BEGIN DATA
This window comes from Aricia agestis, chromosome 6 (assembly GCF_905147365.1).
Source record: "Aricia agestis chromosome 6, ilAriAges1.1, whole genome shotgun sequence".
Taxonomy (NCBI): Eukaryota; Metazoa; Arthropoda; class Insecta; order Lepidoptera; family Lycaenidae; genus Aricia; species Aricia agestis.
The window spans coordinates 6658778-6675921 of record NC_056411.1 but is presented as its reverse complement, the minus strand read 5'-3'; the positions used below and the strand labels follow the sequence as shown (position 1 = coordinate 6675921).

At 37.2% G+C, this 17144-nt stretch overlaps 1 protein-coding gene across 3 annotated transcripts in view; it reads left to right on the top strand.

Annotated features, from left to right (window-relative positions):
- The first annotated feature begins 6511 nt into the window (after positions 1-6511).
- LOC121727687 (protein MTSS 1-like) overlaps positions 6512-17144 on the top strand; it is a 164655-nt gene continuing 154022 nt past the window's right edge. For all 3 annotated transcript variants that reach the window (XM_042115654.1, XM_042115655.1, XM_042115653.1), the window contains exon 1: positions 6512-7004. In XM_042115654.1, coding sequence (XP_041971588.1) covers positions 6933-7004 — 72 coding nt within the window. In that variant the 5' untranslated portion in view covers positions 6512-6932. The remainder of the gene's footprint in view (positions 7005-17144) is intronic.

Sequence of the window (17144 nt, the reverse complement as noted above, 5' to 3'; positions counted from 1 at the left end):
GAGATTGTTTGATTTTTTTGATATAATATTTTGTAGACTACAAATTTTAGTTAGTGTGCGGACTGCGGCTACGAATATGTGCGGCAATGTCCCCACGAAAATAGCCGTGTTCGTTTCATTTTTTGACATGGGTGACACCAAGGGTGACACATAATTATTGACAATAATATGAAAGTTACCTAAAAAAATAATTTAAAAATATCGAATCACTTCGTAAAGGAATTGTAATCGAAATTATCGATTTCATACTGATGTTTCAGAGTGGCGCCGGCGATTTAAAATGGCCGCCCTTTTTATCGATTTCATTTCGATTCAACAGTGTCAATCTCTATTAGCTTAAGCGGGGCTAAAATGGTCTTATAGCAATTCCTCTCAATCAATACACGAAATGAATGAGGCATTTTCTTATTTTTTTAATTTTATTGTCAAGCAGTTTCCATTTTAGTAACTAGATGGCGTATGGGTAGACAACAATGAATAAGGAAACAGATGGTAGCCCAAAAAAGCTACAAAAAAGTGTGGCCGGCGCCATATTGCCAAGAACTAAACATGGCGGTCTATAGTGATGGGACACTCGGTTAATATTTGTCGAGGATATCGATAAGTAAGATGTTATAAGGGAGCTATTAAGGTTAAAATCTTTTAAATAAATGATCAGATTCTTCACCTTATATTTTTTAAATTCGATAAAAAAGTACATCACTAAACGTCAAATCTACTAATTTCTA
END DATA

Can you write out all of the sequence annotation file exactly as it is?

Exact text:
This window comes from Aricia agestis, chromosome 6 (assembly GCF_905147365.1).
Source record: "Aricia agestis chromosome 6, ilAriAges1.1, whole genome shotgun sequence".
Taxonomy (NCBI): Eukaryota; Metazoa; Arthropoda; class Insecta; order Lepidoptera; family Lycaenidae; genus Aricia; species Aricia agestis.
The window spans coordinates 6658778-6675921 of record NC_056411.1 but is presented as its reverse complement, the minus strand read 5'-3'; the positions used below and the strand labels follow the sequence as shown (position 1 = coordinate 6675921).

At 37.2% G+C, this 17144-nt stretch overlaps 1 protein-coding gene across 3 annotated transcripts in view; it reads left to right on the top strand.

Annotated features, from left to right (window-relative positions):
- The first annotated feature begins 6511 nt into the window (after positions 1-6511).
- LOC121727687 (protein MTSS 1-like) overlaps positions 6512-17144 on the top strand; it is a 164655-nt gene continuing 154022 nt past the window's right edge. For all 3 annotated transcript variants that reach the window (XM_042115654.1, XM_042115655.1, XM_042115653.1), the window contains exon 1: positions 6512-7004. In XM_042115654.1, coding sequence (XP_041971588.1) covers positions 6933-7004 — 72 coding nt within the window. In that variant the 5' untranslated portion in view covers positions 6512-6932. The remainder of the gene's footprint in view (positions 7005-17144) is intronic.

Sequence of the window (17144 nt, the reverse complement as noted above, 5' to 3'; positions counted from 1 at the left end):
GAGATTGTTTGATTTTTTTGATATAATATTTTGTAGACTACAAATTTTAGTTAGTGTGCGGACTGCGGCTACGAATATGTGCGGCAATGTCCCCACGAAAATAGCCGTGTTCGTTTCATTTTTTGACATGGGTGACACCAAGGGTGACACATAATTATTGACAATAATATGAAAGTTACCTAAAAAAATAATTTAAAAATATCGAATCACTTCGTAAAGGAATTGTAATCGAAATTATCGATTTCATACTGATGTTTCAGAGTGGCGCCGGCGATTTAAAATGGCCGCCCTTTTTATCGATTTCATTTCGATTCAACAGTGTCAATCTCTATTAGCTTAAGCGGGGCTAAAATGGTCTTATAGCAATTCCTCTCAATCAATACACGAAATGAATGAGGCATTTTCTTATTTTTTTAATTTTATTGTCAAGCAGTTTCCATTTTAGTAACTAGATGGCGTATGGGTAGACAACAATGAATAAGGAAACAGATGGTAGCCCAAAAAAGCTACAAAAAAGTGTGGCCGGCGCCATATTGCCAAGAACTAAACATGGCGGTCTATAGTGATGGGACACTCGGTTAATATTTGTCGAGGATATCGATAAGTAAGATGTTATAAGGGAGCTATTAAGGTTAAAATCTTTTAAATAAATGATCAGATTCTTCACCTTATATTTTTTAAATTCGATAAAAAAGTACATCACTAAACGTCAAATCTACTAATTTCTA